Press release

7 Oct 2021 London, GB

UK boards meet gender target, but there are still too few women in senior leadership roles – just eight female CEOs in FTSE100

The focus on developing a critical mass of women on boards has been an important step, but it simply ‘isn’t enough’, says report published today

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Rupa Sudra Bharadva

Manager, Media Relations, Ernst & Young LLP

Communications professional for EY UK. Mum of two, works part-time. Passionate about supporting women in business.

  • The focus on developing a critical mass of women on boards has been an important step, but it simply ‘isn’t enough’, says report published today.
  • ‘It’s time to apply pressure’ to companies with a lack of gender diversity on their boards says report. After ten years of voluntary targets it is not a case of lack of awareness.
  • ‘The tiny numbers of women CEOs signal a longer-term problem’ - women are not being identified early enough. Report calls for urgent attention at board level of succession planning.

A new report out today reveals UK FTSE 350 boards have made progress on gender diversity, but there are still too few women in senior leadership positions, including Chair, CEO and CFO.

The annual Female FTSE Board report, conducted by Cranfield University’s School of Management and sponsored by EY, finds that FTSE 350 companies have continued to meet and exceed the target of 33% women on all boards, set by the Hampton-Alexander Review. 

While individual boards have met the voluntary target in varying degrees, the research suggests that it is not enough to have a critical mass of women on boards. It highlights the importance of serious talent management and succession planning for women to receive broad experience across the business, which they need in order to be considered for executive roles such as Chair, CEO, Senior Independent Director and CFO.

Alison Kay, EY’s Managing Partner for Client Service in the UK & Ireland, says: “The conclusion could be drawn that gender diversity on boards has been achieved, but it’s clear that we are far from that point and indeed there is a great deal more work to be done.

“The lack of female representation in executive roles is particularly striking, especially when the presence of women in senior positions, critically the role of CEO and Chairperson, was noted to be a strong and influential driver. Interestingly, the report raises the valid question – ‘the progress in executive roles is actually far more of an important metric than the number of women on boards as a whole’. 

“Businesses have a responsibility to accelerate change in their own organisation, but also wider society. Tracking and measuring diversity against targets are now a bare minimum on this agenda for all companies, but steps to uncover the invisible barriers to career progression for women and drive inclusion are the real game changers.” 

The report recommends that more companies prioritise succession planning and talent management on their board agenda to improve the appointment of women into more executive roles. Taking a meritocratic approach to succession planning can naturally lead to more gender balance across organisations, and this becomes even more critical as executive development takes years.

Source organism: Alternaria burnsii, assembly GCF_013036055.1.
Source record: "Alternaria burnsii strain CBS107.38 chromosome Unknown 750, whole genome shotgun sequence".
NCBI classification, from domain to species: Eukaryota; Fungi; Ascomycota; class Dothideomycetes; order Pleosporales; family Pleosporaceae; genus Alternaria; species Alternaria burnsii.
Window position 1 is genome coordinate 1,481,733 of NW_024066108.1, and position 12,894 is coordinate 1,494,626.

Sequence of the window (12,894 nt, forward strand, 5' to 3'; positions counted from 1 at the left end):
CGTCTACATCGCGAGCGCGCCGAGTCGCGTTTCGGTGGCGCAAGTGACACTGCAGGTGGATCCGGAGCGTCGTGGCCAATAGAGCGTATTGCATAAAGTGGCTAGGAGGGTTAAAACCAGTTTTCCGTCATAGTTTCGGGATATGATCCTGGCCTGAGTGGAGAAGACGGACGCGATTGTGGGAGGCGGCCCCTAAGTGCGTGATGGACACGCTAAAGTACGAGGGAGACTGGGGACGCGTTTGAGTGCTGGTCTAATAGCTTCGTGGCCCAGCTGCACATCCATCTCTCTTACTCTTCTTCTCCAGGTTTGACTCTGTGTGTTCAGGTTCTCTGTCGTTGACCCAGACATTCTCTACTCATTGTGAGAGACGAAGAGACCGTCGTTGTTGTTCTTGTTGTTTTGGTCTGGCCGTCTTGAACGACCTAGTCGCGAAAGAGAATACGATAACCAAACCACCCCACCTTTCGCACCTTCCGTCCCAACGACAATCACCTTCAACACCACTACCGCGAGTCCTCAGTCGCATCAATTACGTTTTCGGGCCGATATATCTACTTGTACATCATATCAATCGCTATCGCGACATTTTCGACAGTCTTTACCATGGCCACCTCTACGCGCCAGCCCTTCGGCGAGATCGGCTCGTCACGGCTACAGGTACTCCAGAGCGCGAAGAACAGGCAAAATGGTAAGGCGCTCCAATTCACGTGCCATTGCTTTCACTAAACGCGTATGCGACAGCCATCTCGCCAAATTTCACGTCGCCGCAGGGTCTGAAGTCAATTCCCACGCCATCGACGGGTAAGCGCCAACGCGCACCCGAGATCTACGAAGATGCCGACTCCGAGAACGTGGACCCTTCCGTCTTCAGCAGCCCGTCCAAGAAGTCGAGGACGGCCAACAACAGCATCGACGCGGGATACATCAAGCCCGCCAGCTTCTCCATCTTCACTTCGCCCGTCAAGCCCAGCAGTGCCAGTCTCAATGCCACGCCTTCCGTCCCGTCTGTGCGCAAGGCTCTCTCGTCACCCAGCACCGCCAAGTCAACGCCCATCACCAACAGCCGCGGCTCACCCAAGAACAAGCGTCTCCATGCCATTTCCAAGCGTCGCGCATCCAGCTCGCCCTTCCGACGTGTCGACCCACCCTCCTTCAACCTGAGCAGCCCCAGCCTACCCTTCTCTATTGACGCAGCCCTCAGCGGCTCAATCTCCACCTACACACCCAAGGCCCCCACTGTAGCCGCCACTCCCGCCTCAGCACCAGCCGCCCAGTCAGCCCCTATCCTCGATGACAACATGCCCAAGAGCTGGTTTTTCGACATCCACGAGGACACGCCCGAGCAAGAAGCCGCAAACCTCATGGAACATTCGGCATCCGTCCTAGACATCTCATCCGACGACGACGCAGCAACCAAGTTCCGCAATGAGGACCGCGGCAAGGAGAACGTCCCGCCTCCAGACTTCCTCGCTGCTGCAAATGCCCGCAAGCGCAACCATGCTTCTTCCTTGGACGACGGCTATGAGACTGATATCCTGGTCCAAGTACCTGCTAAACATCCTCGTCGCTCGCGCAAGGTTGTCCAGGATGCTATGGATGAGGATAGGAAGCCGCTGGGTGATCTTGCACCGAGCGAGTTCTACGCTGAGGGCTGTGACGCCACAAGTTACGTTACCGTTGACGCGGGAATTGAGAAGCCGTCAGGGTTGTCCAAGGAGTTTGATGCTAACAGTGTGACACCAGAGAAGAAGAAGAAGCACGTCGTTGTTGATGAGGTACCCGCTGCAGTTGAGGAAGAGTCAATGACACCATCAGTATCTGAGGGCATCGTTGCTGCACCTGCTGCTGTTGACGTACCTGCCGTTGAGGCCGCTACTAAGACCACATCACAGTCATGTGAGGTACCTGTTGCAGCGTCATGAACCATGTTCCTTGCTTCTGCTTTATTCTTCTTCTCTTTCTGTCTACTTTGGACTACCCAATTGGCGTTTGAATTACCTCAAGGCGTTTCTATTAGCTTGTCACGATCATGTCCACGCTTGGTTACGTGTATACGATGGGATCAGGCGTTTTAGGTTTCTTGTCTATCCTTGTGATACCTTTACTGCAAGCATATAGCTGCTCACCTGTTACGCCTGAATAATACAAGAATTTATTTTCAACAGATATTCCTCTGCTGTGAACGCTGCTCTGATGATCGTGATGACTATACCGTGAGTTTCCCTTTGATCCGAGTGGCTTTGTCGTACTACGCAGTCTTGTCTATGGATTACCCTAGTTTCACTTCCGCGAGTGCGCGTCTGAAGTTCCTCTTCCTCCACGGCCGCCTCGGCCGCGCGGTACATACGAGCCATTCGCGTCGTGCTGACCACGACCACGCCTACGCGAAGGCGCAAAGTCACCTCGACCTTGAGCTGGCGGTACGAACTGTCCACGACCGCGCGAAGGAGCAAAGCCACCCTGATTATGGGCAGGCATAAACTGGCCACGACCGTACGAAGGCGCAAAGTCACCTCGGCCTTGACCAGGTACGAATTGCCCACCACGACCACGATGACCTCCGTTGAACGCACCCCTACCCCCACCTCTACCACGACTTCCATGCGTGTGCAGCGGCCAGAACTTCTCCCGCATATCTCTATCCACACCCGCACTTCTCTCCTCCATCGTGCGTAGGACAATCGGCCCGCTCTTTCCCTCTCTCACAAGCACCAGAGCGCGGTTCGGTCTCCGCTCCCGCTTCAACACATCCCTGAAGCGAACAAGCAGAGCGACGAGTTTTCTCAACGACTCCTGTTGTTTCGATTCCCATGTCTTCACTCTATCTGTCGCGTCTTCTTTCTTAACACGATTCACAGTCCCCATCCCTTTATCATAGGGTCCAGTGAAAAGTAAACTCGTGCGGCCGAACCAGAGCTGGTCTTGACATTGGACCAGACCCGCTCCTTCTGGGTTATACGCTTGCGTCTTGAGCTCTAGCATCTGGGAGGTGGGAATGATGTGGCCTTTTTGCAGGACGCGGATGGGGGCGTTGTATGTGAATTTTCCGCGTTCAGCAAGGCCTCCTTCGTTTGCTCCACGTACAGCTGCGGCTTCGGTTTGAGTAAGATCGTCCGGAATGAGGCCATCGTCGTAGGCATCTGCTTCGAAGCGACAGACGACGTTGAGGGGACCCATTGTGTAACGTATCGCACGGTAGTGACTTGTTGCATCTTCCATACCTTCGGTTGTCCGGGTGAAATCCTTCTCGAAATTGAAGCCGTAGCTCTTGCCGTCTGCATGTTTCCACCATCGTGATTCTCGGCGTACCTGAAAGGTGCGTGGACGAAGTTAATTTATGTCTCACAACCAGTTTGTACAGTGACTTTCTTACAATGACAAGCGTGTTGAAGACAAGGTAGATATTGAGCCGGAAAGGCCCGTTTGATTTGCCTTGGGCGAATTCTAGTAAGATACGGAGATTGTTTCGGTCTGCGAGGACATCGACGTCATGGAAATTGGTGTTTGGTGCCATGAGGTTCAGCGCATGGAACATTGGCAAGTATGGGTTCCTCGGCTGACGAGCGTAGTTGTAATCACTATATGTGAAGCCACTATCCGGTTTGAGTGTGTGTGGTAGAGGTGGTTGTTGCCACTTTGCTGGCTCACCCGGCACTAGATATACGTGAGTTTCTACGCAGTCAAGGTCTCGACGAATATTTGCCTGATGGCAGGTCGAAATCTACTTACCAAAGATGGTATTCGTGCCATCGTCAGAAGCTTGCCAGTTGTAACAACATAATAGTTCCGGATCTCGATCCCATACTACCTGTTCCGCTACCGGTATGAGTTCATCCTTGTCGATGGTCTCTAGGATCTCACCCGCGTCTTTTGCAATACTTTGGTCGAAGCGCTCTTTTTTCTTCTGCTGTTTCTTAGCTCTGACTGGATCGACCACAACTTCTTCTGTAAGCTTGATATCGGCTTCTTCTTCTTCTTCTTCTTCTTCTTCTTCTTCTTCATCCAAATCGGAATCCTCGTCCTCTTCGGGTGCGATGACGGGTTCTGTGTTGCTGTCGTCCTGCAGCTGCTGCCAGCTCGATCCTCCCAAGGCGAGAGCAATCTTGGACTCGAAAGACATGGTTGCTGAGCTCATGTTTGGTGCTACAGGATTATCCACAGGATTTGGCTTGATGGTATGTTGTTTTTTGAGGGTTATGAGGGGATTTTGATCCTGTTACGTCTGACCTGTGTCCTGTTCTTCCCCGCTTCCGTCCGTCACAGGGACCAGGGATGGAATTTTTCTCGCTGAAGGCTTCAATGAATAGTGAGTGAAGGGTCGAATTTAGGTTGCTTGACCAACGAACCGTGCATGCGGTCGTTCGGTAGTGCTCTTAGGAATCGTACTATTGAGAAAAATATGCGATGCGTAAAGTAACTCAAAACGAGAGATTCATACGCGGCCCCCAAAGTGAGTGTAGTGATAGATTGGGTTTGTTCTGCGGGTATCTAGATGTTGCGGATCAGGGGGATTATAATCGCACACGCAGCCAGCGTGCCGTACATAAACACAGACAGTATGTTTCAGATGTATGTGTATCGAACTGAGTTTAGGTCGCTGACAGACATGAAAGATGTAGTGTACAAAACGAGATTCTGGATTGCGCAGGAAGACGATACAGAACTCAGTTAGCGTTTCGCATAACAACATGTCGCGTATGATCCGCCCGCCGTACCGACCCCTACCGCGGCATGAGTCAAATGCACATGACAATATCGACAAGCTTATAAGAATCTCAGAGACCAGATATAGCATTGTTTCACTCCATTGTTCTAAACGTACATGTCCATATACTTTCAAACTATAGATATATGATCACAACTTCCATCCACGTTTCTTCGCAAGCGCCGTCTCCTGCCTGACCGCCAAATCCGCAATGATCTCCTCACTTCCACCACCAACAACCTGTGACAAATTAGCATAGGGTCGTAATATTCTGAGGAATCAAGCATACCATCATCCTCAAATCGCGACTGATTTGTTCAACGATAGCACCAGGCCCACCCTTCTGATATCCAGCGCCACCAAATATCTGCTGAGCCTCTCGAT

Female FTSE Board Report findings

The report, which focused on the 12 months up to 20 July 2021, found:

  • Women hold 393 directorships across FTSE 100 boards, and 688 across FTSE 250 boards.
  • The percentage of female non-executive directors (NEDs) on FTSE 100 boards is at an all-time high at 44%, with 14% women Chairs, 25% women Senior Independent Directors (SIDs) and 35% women chairing board committees.
  • However, the percentage of female executive directors has flatlined for a second year at 13.7% (11.3% for the FTSE 250).
  • On the FTSE 100, 31 women hold executive roles in 27 companies. Eight are CEOs, and 15 CFOs or finance directors.

Professor Sue Vinnicombe, Professor of Women and Leadership at Cranfield School of Management and lead author of the report, said: “Women on boards encourage the appointment of women into executive roles, and the other way around. Talent management and robust succession planning are vital if women and other diverse people are to be promoted into executive roles.

“There is clearly now a pipeline of experienced women NEDs, so why are so few of them promoted to leadership of the board? I am sure that all Chairs and CEOs of FTSE companies understand the business case for gender diversity at an intellectual level, but do they really believe in it, and are they willing to invest serious effort into achieving it?

“Experience tells us that removing barriers to gender diversity is key to encouraging diversity in all its forms. But, until women hold influential roles such as Chair, senior independent director (SID), CEO, CFO, or are interlocked board directors, businesses will not reap the benefits. Eight women CEOs across FTSE 100 companies in 2021 simply does not add up.”

The Women to Watch supplement to the Female FTSE Board Report is also published today and highlights 100 inspiring senior women business leaders who are ideally suited to board positions on FTSE 350 companies now or in the near future.

Inclusion works for everyone

The 2021 Female FTSE Board Report dedicates a large part of its focus to diversity and inclusion, exploring how organisations can implement initiatives to promote belonging while still valuing and encouraging the different opinions, outlooks and experiences a diverse workforce brings to the table. The authors explore what makes a truly inclusive organisation, how to value uniqueness, and the impact individual leaders can make in this area and concludes that quality of implementation is key to making a success of inclusion initiatives.